What is Chiropractic?

Chiropractic is a health care profession that focuses on disorders of the musculoskeletal system and the nervous system, and the effects of these disorders on general health. Chiropractic care is used most often to treat neuromusculoskeletal complaints, including but not limited to back pain, neck pain, pain in the joints of the arms or legs, and headaches. Doctors of Chiropractic – often referred to as chiropractors or chiropractic physicians – practice a drug-free, hands-on approach to health care that includes patient examination, diagnosis and treatment. Chiropractors have broad diagnostic skills and are also trained to recommend therapeutic and rehabilitative exercises, as well as to provide nutritional, dietary and lifestyle counseling.

The most common therapeutic procedure performed by doctors of chiropractic is known as “spinal manipulation,” also called “chiropractic adjustment.” The purpose of manipulation is to restore joint mobility by manually applying a controlled force into joints that have become hypomobile – or restricted in their movement – as a result of a tissue injury. Tissue injury can be caused by a single traumatic event, such as improper lifting of a heavy object, or through repetitive stresses, such as sitting in an awkward position with poor spinal posture for an extended period of time. In either case, injured tissues undergo physical and chemical changes that can cause inflammation, pain, and diminished function for the sufferer. Manipulation, or adjustment of the affected joint and tissues, restores mobility, thereby alleviating pain and muscle tightness, and allowing tissues to heal.

Chiropractic adjustment rarely causes discomfort. However, patients may sometimes experience mild soreness or aching following treatment (as with some forms of exercise) that usually resolves within 12 to 48 hours.

In many cases, such as lower back pain, chiropractic care may be the primary method of treatment. When other medical conditions exist, chiropractic care may complement or support medical treatment by relieving the musculoskeletal aspects associated with the condition.

Doctors of chiropractic may assess patients through clinical examination, laboratory testing, diagnostic imaging and other diagnostic interventions to determine when chiropractic treatment is appropriate or when it is not appropriate. Chiropractors will readily refer patients to the appropriate health care provider when chiropractic care is not suitable for the patient’s condition, or the condition warrants co-management in conjunction with other members of the health care team.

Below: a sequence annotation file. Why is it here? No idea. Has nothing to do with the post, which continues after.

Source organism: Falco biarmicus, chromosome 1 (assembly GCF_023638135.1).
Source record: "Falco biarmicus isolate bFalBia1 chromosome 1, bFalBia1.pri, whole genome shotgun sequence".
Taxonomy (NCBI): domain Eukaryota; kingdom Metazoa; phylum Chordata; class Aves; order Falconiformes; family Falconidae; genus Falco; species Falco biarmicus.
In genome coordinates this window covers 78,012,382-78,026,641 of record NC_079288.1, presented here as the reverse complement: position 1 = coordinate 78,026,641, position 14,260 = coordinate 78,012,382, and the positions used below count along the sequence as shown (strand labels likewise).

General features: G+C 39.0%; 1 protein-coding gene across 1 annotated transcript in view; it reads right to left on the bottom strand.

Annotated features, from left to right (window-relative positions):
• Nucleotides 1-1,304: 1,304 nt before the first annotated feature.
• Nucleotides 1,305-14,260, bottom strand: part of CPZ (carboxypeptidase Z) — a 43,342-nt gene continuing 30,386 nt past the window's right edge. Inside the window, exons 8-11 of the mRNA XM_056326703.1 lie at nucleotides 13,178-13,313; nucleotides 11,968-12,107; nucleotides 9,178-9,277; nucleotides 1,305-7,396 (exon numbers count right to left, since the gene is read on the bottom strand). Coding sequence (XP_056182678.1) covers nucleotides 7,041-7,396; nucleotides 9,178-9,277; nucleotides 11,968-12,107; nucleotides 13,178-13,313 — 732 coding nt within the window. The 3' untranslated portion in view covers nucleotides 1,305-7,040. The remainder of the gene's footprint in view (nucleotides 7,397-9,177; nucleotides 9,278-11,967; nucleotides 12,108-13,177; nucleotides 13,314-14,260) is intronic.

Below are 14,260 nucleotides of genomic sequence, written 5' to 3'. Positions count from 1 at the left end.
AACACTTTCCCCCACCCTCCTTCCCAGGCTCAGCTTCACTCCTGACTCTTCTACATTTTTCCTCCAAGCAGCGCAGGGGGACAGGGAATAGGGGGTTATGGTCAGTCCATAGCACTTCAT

Visit these web addresses for more information on chiropractic:

Spinal Rehabilitation

Dr. Hungerford and Dr. Jones routinely counsels patients in spinal rehabilitation. Many injuries respond well to strengthening of the core muscles. These muscles include but are not limited to the abdominal, pelvic, low back and leg muscles. Strengthening these muscles help prevent future problems in the low back. Dr. Hungerford and Dr. Jones would be glad to consult with you if you are interested in this. Shoulder problems also respond well to strengthening exercises. Dr. Hungerford and Dr. Jones have a thorough knowledge in shoulder strengthening exercises as well as post surgical rehab.

Dr. Hungerford and Dr. Jones instructs patients on the importance of exercise and maintaining a healthy spine. The following is a list of activities that may help your condition.

Therapeutic Exercise
Therapeutic Exercise Specialized treatments and exercises can help maximize your physical abilities, including flexibility, stabilization, coordination, and fitness conditioning.
Exercises that increase flexibility help to reduce pain and make it easier to keep your spine in a healthy position. Flexibility exercises are helpful for establishing safe movement. Tight muscles cause imbalances in spinal movements. This can make injury of these structures more likely. Gentle stretching increases flexibility, eases pain, and reduces the chance of re-injury.
The "core" muscles you'll be working on are closer to the center of the body and act as stabilizers. These key muscles are trained to help you position your spine safely and to hold your spine steady as you perform routine activities. These muscles form a stable platform letting you move your limbs with precision. If the stabilizers aren't doing their job, your spine may be overstressed with daily activities.
Strong muscles need to be coordinated. As the strength of the spinal muscles increases, it becomes important to train these muscles to work together. Learning any physical activity takes practice. Muscles must be trained so that the physical activity is under control. Spine muscles that are trained to control safe movement help reduce the chance of re-injury.

Fitness Conditioning

Improving overall fitness levels aids in recovery of spine problems. Fitness conditioning involves safe forms of aerobic exercise. The term aerobic means “with oxygen.” When using oxygen as they work, muscles are better able to move continuously, rather than in spurts. Exercise has other benefits as well. Vigorous exercise can cause chemicals, called endorphins, to be released into the blood. These chemical hormones act as natural pain relievers in reducing your pain. Examples of aerobic exercise include

  • Swimming laps
  • Walking on a treadmill
  • Using a cross country ski machine
  • Using a stair stepper

If you decide you want some extra conditioning, always check with your doctor or therapist before beginning a program on your own. It is important that you choose an aerobic activity you enjoy. This will help you stick with it-guaranteeing you the long-term benefits that come with a well-rounded fitness program.

Functional Training
Therapists use functional training when you need help doing specific activities with greater ease and safety. Examples include posture, body mechanics, and ergonomics
Using healthy posture keeps the spine in safe alignment, reducing strain on the joints and soft tissues around your spine. The time and effort you take to use good posture are vital to spine care, including prevention of future spine problems. As you gain strength and control with your stabilization exercises, proper posture and body alignment will be easier to remember and apply with all your activities.